Louis Theroux v Piers Morgan, in a boxing ring, ding-ding, bell rings, seconds out and let’s go. Would you buy a ticket?

The vaguely disturbing prospect of a Theroux-Morgan clash is raised early doors in Louis Theroux Interviews Anthony Joshua (BBC2, Tuesday, 9pm). “I think I could take him,” says the bespectacled one of the TalkTV host.

Morgan was not the only one being challenged to a fight. “Do you think you could take me?” Theroux asks Joshua.

“Yeah,” says the two-time former world heavyweight champion.

“Seriously, what makes you so sure?” jabs Theroux.

Mercifully for Theroux, Joshua can take a joke.

READ MORE: Edinburgh on University Challenge

There’s something about being around boxers that brings out the fighter in otherwise peaceable folk. You can see it in the crowd at the big stadium bouts - women and youngsters roaring themselves hoarse in support of their hero or heroine. Must be all that testosterone in the air.

The sit-down with Joshua is the opener for a second series of Theroux interviews. It is a good “get” as they say in the TV bookings trade. Besides being a global name in sport, Joshua is rich, smart, controversial, funny and articulate. He is also at a crossroads in his career. Having suffered two major defeats, the former Olympic gold medallist is under pressure to get his world title back.

The centrepiece of the hour is a sit down at the London gym where it all started for Joshua. Around this, Theroux packs footage from fights, and some fly-on-the-wall material from his time spent following Joshua around. A boxer’s life, or this boxer’s life anyway, is as much about visiting his auntie in Watford as it is being interviewed by the world’s media.

Theroux the interviewer can bob and weave with the best of them, joking with Joshua one minute, reflective the next. The resulting encounter is fascinating, whether you are a boxing fan or not.

Others receiving the Theroux treatment in this series include Joan Collins and soldier turned whistleblower Chelsea Manning.

Also back for a second series is The Secret Genius of Modern Life (BBC2, Wednesday, 8pm). Professor Hannah Fry, of radio and increasingly television fame, takes another delve into the extraordinary technology that goes into everyday objects, starting with the passport.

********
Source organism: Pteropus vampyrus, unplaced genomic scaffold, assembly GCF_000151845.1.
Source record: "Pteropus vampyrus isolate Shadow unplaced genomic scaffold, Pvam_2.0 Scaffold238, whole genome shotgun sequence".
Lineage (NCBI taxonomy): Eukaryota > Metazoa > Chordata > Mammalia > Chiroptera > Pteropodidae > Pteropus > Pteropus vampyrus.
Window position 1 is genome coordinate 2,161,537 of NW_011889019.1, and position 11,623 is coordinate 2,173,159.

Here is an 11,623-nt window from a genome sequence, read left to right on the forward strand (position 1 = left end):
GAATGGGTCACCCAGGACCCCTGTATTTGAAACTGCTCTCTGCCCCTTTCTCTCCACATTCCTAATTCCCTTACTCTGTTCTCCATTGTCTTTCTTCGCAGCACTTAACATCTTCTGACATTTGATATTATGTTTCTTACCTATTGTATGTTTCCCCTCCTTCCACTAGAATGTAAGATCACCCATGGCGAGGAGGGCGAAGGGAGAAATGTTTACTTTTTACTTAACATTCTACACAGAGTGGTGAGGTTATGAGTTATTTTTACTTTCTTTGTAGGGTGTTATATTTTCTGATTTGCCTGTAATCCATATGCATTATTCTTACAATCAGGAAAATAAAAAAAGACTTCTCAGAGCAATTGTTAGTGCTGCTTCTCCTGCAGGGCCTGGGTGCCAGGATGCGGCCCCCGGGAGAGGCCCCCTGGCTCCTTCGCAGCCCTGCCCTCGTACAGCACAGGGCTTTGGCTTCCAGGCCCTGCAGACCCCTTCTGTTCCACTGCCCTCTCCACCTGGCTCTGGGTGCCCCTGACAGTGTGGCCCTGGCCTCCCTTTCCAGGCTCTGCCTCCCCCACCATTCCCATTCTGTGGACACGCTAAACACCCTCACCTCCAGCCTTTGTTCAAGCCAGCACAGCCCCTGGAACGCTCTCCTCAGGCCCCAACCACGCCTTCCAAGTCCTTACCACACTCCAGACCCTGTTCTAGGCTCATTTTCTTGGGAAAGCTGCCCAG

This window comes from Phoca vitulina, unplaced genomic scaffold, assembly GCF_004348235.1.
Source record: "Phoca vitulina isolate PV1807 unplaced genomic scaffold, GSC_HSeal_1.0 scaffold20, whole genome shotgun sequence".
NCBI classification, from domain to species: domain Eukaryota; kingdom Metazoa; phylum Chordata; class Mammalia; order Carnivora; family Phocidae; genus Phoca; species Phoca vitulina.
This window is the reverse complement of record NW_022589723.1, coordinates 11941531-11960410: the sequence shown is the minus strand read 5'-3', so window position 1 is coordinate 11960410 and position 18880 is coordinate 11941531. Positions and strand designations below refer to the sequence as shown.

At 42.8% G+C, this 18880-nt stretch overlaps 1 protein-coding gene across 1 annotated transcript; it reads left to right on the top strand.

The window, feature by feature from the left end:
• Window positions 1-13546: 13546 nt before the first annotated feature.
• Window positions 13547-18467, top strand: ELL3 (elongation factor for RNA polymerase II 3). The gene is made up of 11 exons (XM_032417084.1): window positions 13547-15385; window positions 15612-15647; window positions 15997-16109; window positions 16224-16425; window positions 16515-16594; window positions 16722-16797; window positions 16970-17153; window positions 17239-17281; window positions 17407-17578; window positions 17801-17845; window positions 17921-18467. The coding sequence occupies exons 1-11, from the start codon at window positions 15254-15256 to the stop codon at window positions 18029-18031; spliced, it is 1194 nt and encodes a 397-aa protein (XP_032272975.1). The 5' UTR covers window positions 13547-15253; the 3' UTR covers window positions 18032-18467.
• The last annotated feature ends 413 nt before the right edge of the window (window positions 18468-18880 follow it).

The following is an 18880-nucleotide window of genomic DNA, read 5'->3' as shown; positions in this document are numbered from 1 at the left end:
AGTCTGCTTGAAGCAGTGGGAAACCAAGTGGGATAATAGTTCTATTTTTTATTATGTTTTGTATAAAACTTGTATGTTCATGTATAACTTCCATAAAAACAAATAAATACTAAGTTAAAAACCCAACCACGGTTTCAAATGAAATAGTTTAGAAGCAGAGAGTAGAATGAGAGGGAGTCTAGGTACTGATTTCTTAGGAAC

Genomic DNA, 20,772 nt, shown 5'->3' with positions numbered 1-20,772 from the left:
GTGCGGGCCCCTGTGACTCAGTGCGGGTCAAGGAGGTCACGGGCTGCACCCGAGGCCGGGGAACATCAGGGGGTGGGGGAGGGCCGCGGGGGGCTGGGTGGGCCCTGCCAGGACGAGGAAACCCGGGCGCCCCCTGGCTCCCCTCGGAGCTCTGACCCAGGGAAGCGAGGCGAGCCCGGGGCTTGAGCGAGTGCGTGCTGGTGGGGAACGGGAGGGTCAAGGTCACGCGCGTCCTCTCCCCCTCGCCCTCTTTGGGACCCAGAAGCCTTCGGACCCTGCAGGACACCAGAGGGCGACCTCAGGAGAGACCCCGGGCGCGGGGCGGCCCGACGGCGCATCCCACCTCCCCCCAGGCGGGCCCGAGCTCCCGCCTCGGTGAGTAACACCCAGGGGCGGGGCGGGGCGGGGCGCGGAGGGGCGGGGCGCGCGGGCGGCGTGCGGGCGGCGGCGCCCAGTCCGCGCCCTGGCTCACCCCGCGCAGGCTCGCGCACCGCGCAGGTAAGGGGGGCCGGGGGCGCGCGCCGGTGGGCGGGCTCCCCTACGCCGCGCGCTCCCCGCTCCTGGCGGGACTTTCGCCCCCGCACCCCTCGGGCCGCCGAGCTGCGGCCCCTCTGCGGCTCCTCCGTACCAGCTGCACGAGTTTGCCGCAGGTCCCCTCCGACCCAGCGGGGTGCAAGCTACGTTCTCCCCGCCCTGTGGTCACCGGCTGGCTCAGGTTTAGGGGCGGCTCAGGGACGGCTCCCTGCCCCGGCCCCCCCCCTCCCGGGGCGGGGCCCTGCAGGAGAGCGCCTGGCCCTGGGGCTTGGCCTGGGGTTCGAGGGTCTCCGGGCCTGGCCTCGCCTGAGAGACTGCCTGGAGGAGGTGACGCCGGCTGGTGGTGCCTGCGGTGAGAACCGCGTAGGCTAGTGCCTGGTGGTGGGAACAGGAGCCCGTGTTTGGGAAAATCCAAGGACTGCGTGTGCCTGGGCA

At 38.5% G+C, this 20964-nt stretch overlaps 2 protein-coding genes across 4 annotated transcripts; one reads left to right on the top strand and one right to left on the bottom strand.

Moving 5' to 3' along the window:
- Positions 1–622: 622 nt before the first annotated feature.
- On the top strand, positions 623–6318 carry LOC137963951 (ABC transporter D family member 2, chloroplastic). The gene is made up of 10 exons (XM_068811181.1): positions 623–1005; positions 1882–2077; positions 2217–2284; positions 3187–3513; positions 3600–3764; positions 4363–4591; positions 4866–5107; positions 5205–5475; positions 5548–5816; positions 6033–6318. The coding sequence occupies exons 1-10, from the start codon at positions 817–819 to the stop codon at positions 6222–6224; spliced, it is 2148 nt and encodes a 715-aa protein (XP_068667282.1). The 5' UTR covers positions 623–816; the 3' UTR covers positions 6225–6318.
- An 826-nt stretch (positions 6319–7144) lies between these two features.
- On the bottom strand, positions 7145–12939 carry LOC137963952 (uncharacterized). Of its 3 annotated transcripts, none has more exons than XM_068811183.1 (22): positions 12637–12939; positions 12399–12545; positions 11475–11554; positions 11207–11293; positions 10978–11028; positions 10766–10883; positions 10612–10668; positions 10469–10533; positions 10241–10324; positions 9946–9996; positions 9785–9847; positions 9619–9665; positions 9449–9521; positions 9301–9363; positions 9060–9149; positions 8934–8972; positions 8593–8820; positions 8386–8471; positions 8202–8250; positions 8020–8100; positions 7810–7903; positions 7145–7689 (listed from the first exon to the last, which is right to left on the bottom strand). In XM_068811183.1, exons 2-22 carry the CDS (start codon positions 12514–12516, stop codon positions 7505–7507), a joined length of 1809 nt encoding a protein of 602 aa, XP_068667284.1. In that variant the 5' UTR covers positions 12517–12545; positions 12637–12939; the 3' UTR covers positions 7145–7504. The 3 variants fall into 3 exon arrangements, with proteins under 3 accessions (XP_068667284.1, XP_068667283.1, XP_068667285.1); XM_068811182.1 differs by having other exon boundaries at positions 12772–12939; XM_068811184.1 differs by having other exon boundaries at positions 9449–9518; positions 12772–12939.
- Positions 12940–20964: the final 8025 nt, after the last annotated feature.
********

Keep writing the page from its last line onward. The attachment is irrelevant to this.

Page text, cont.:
READ MORE New Frasier - any good?

Her first stop is the factory responsible for making them, where security is so tight the receptionist is hidden behind a screen and Fry has to wear a zipped, forensic-style suit  to tour the facility (no pockets, see).

Over the course of an hour we learn most of what makes passports so fiendishly difficult to copy. If you’ve ever sat at an airport, idling going through your passport and wondering what this and that feature does, then wonder no longer. Fry has the answers.

A mathematician by trade, Fry has a gift for taking apart complex ideas and processes and making them seem simple. In one typically engrossing segment she looks at the history of facial recognition technology, and where it might be headed in the future. Will there even be paper passports in future? And will we miss the fun of standing in huge queues to have passports checked?

Next week, with the kind of perfect timing you would expect, sees the departure of one broadcast news drama and the arrival of another. On its way back is The Newsreader (BBC2, Thursday, Friday), while heading for a commercial break is The Morning Show (Apple TV+, series finale drops Wednesday).

While essentially about the same trade, the two dramas are different and of their times. In The Newsreader we are in Australia in the pre-internet 1980s, when no-one had to worry about a robot, or a “citizen journalist”, stealing their job. The Morning Show, in contrast, screams noughties New York, where the competition between “legacy media” and digital is cut-throat and it is every journalist for themselves.

For more TV previews subscribe here

The third series of The Morning Show has seen a partial return to form, with Jon Hamm spicing things up as Paul Marks, a Silicon Valley billionaire who might save the UBA network, or he might tear it apart and sell the bits for scrap. It could go either way.

As the third season closes - a fourth is in the pipeline - there are clashes of the titans happening all over the place. Will Hamm get his way, with new love Alex Levy (Jennifer Aniston) as his Lady Macbeth? And what’s the deal with Stella (Greta Lee) and Marks? There’s more to that relationship than him pinching her ideas. And what of fan favourite Cory Ellison (Billy Crudup), the network CEO?

What a beguiling character Crudup has constructed - part business genius, part crazy, and always the most interesting presence in a room. The episode where he took Bradley (Reese Witherspoon) home to meet his mother (played brilliantly by Scots actor Lindsay Duncan) was both chilling and hilarious. After meeting mommie dearest Cory did not seem so strange anymore.